Saturday, February 1, 2020

Rachelle's Mystery Melons - You can grow some

Mystery Melon Seeds

Friday, January 31, 2020

Thursday, November 21, 2019

Welcome to Trakr!!

We're baaaack!!  Did you miss us?? Here’s your monthly dose of what we at are finding interesting this month. Hope these articles help you improve your music industry life and your life in the world as a whole. And remember, can help you see where any song is being played, worldwide, at digital (internet) radio...and some terrestrial stations too, as an added plus!  Did we mention Worldwide??  Woo hoo!!

Time to read how you can boost your career!

Please forward this to one or two people you know who could benefit from DigitalRadioTracker or who might enjoy our lovely curated newsletters that boost our collective knowledge of the music industry.

Music's Next Big Copyright Fight: Juice Wrld Sued In $15M Lawsuit Filed By Blurred Lines Lawyer In the past few years, the Nashville-based lawyer represented the Marvin Gaye Estate in its successful copyright infringement case against the co-creators of Blurred Lines, Pharrell Williams and Robin Thicke – which ultimately led to an award of almost $5 million. Last year, Busch represented Irish band The Script as they sued British star James Arthur, again for alleged copyright infringement, this time for Arthur’s worldwide hit, Say You Won’t Let Go. More recently, Busch has represented Eminem’s publisher, Eight Mile Style, in a lawsuit against Spotify which alleges, yep, copyright infringement of hundreds of the rapper’s songs. Now, Busch, a partner at King & Ballow Entertainment Law, has filed a $15m lawsuit against the creators and rightsholders of Juice Wrld’s 2018 global smash, Lucid Dreams.
5 Reasons Every Musician Should Be Using Twitch  I know what you’re thinking – for some it’s “What’s Twitch?” and for the rest it’s “Isn’t that for gamers?” That’s what I usually hear from people when I talk to them about Twitch. And yes, it’s a livestream platform mostly where gamers play games live for other gamers, but there is a very vibrant creative arts community on Twitch and music is a big part of it. You may have livestreamed a little already on YouTube, Facebook, or Instagram. Maybe you’ve done a show on ConcertWindow or StageIt. As with those, on Twitch you’ll perform live, the audience will post comments to the chat, and you’ll respond verbally to the comments. Pretty basic so far.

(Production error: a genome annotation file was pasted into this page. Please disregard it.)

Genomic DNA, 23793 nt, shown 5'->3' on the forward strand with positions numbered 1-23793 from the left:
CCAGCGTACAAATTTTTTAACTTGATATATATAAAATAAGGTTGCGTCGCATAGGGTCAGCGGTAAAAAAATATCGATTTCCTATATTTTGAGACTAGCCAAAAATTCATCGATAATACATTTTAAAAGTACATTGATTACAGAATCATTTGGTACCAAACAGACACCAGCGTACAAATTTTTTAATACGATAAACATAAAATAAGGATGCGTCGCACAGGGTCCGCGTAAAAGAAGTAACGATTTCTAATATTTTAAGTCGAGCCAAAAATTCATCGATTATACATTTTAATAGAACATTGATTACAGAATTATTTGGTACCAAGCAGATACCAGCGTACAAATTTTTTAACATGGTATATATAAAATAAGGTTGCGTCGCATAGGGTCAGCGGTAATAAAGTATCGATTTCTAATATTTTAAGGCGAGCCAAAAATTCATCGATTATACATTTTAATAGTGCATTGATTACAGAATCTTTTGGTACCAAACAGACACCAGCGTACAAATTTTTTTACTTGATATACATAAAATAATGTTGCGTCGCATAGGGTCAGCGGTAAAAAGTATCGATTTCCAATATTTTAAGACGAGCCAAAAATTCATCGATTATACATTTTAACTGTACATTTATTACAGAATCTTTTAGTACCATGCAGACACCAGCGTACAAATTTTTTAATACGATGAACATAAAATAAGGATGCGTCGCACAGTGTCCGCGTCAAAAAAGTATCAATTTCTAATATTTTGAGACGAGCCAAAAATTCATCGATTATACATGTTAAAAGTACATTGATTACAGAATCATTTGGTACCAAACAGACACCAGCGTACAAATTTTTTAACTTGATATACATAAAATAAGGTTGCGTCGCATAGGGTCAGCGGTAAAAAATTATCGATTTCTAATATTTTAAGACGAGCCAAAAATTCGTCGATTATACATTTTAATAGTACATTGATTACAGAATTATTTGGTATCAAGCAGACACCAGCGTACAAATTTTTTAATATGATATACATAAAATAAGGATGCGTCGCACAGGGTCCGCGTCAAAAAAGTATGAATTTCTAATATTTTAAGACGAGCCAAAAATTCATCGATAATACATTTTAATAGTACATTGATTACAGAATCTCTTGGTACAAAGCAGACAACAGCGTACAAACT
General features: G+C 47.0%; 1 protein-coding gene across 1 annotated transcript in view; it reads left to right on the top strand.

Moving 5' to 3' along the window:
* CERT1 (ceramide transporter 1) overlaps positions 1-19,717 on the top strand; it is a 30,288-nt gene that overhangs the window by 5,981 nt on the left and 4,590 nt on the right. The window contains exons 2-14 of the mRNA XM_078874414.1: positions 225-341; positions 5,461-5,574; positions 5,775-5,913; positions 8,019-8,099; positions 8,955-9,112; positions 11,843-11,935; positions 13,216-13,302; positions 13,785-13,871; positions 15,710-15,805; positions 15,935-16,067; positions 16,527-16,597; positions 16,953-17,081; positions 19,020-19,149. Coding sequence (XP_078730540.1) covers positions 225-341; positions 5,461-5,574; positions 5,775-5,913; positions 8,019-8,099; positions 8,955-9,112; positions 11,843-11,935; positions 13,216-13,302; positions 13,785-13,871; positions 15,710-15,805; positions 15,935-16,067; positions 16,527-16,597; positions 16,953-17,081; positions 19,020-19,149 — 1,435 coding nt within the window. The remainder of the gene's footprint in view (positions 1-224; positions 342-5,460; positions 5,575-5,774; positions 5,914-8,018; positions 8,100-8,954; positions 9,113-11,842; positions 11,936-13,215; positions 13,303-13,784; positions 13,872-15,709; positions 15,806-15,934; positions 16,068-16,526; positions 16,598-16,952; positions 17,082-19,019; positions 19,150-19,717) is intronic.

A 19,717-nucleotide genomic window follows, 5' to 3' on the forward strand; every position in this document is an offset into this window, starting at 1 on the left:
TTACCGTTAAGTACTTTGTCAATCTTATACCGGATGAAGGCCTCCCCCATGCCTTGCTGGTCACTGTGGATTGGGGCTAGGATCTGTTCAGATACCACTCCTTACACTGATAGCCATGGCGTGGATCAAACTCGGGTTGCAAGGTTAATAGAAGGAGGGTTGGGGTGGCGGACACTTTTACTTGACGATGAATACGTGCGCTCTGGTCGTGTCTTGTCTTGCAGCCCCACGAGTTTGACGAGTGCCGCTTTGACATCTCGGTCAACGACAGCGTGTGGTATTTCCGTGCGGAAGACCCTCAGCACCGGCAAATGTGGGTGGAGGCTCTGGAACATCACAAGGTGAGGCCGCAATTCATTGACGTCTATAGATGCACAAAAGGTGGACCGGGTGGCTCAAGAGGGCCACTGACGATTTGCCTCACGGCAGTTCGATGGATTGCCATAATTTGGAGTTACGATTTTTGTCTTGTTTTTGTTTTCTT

Purged: How A Failed Economic Theory Still Rules The Digital Music Marketplace Unless you spent a lot of time listening to early ’00s techno-utopian babble, the Theory of the Long Tail probably means nothing to you. Yet if you live in the US or Europe and you run a digital music label, you’re living it – or the fallout from it – almost every day. In 2004, Wired magazine editor Chris Anderson proposed The Long Tail, an economic theory blown up by futurist steroids. It theorized that with the introduction of the internet, blockbusters would matter less and everyone would sell “less of more.” The Long Tail prophesied “How Endless Choice Is Creating Unlimited Demand,” according to the subtitle of Anderson’s later book, which if true would turn the field of economics on its head.

The Effects of Shortening Attention Spans on the Music Industry Do you realize that popular music songs are getting shorter? Well, they are, and the shift is dramatic. Between 2013 to 2018, the average song on the Billboard Hot 100 decreased in length by 20 seconds. Additionally, while only 1 percent of hit songs were 2 minutes and 30 seconds or shorter in 2013, this number rose to 6 percent in just five years. And this change goes across genres. From rappers to pop stars and country singers, the average length of hit songs is decreasing.

The Music Industry is Evolving Faster Than Ever, and So Are The Scammers In early 2018, Jay James was gearing up for the rollout of his new album, when all is said and done. Although it wasn’t the San Diego-based composer and producer’s first project, James believed that the album could be his big break. For the first time in his music career, the young artist decided to invest some money into marketing and PR.  A few months earlier, James had been followed on Twitter by someone who appeared to be a big player in the music industry. Billing himself as an “artist helper” in his Twitter bio, the verified account had almost 100,000 followers and seemed to be an expert in the field of artist development and digital marketing. In between regularly dishing out music industry advice aimed at budding artists and producers, he also advertised his abilities to consult and execute marketing campaigns that targeted press, social media, and even Spotify playlists.